To conclude, improvement is primarily seen in patients with QRS≥150 ms and typical LBBB, survival advantage is not established, and in MADIT-CRT the extent of reverse remodeling was concordant with, and predictive of, improvement in clinical outcomes.

A few months after the publication of the ESC Guidelines, a new important study was published, RAFT (Resynchronization/ defibrillation for Ambulatory heart Failure Trial). RAFT enrolled 1798 NYHA class II or III HF patients with an EF <30% and an intrinsic QRS ≥120 ms or a paced QRS ≥200 ms, and randomized them 1:1 to an ICD alone or an ICD plus CRT (CRT-D).22

It should be mentioned that only 20% of patients had NYHA class III HF at study entry. After amean follow-up of 40months, the risk of occurrence of the primary end point (hospitalization for HF or death) was significantly reduced by 25%, from 40.3% in the ICD-only group to 33.2% in the CRT-D group (P<0.001).Moreover,mortality was also reduced by 25%(hazard ratio, 0.75; P=0.003), from 26.1% in the ICD-only patients to 20.8% in the CRT-D patients. Specifically, in NYHA class II patients, RAFT showed a significant 29% reduction in mortality (P=0.006), whereas in NYHA class III patients the reduction in mortality was nonsignificant (21%, P=0.14).

When comparing 2-year mortality rates in patient treated with CRT devices, RAFT showed about 20% 2-year mortality in the CRT-D arm, which is comparable with about 18% 2-year mortality in CARE-HF, the trial enrolling class III and IV patients, and comparable with a 25% 2-year mortality observed in the CRT-D arm of the COMPANION trial, which also enrolled class III and IV patients.

These rates are much higher than the 6% 2-year mortality observed in MADIT-CRT patients randomized to CRT-D therapy. RAFT seems to be more similar to CARE-HF or COMPANION than to MADIT-CRT, which probably explains the differences between trials regarding the magnitude of the effect of CRT-D on HF events and differences in the effect on mortality. Longterm follow-up of MADIT-CRT patients will possibly allow us to determine whether in these mild HF patients, CRT-D also reduces mortality, which would be expected after about a 40% reduction the risk of HF events.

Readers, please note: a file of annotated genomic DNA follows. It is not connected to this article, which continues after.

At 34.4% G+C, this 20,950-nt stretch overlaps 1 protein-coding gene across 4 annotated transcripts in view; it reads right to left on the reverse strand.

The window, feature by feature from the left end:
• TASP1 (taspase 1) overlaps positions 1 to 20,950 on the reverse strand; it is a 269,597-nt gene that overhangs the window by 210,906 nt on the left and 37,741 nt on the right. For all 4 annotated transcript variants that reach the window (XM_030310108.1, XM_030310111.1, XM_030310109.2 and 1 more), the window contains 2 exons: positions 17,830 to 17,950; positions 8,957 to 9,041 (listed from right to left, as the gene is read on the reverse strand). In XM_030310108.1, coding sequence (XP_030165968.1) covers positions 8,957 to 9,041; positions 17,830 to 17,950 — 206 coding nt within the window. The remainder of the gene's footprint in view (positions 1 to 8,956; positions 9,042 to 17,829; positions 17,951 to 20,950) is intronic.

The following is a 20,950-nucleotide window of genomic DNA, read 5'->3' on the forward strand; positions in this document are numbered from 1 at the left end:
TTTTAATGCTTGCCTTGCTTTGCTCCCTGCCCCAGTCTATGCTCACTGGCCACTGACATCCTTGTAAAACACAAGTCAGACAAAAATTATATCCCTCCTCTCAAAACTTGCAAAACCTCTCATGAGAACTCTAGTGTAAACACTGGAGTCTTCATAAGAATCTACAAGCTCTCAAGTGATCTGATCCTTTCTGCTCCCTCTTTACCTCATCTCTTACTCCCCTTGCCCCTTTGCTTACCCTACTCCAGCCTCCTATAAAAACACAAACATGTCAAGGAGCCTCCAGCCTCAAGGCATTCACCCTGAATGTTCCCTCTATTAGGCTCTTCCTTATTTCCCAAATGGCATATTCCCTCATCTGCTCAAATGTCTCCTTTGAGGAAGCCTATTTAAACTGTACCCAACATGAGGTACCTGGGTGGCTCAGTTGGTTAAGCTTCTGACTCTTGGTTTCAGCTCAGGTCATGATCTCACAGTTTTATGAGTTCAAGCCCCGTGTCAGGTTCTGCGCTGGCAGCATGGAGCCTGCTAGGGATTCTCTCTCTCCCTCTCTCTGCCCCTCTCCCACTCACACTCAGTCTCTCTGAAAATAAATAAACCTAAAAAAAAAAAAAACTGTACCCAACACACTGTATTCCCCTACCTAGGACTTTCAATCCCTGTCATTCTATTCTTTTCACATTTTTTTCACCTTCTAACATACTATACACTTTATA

New guidelines for CRT-P/CRT-D in patients with heart failure and permanent atrial fibrillation

The majority of randomized CRT studies to date have been almost exclusively restricted to patients in sinus rhythm, although approximately 1/5 of patients receiving CRT in Europe have permanent atrial fibrillation (AF).

However, since the publication of the previous guidelines on CRT, several studies in addition to a meta-analysis have been published.23-25 The majority of patients in this meta-analysis had undergone atrioventricular (AV) nodal ablation. A large, prospective, observational registry26 showed that, during longterm follow-up, hybrid therapy combining CRT with AV ablation (resulting in 100% effective biventricular stimulation) conferred improvements in LV function and exercise capacity comparable to those achieved in patients with sinus rhythm. In the same cohort,27 the authors provided evidence that patients with HF and AF treated with CRT received the same survival benefit as that achieved in patients with sinus rhythm only when AV ablation was performed shortly after CRT implantation.

Summarizing the existing data, there is consensus that essentially complete ventricular capture is mandatory in order to maximize clinical benefit and improve the prognosis of patients with permanent AF. Thus, AV nodal ablation may be required to assure adequate pacing. The evidence is strongest for patients with an LBBB pattern, and there are not sufficient data for mortality recommendation.

The new guidelines for CRT in patients with HF and permanent atrial fibrillation (AF) recommend that CRT-P/CRT-D should be considered to reduce morbidity in patients with NYHA function class III/IV, LVEF≤35%, QRS≥130 ms and pacemaker dependency induced by AV nodal ablation (Class IIa, level of evidence B).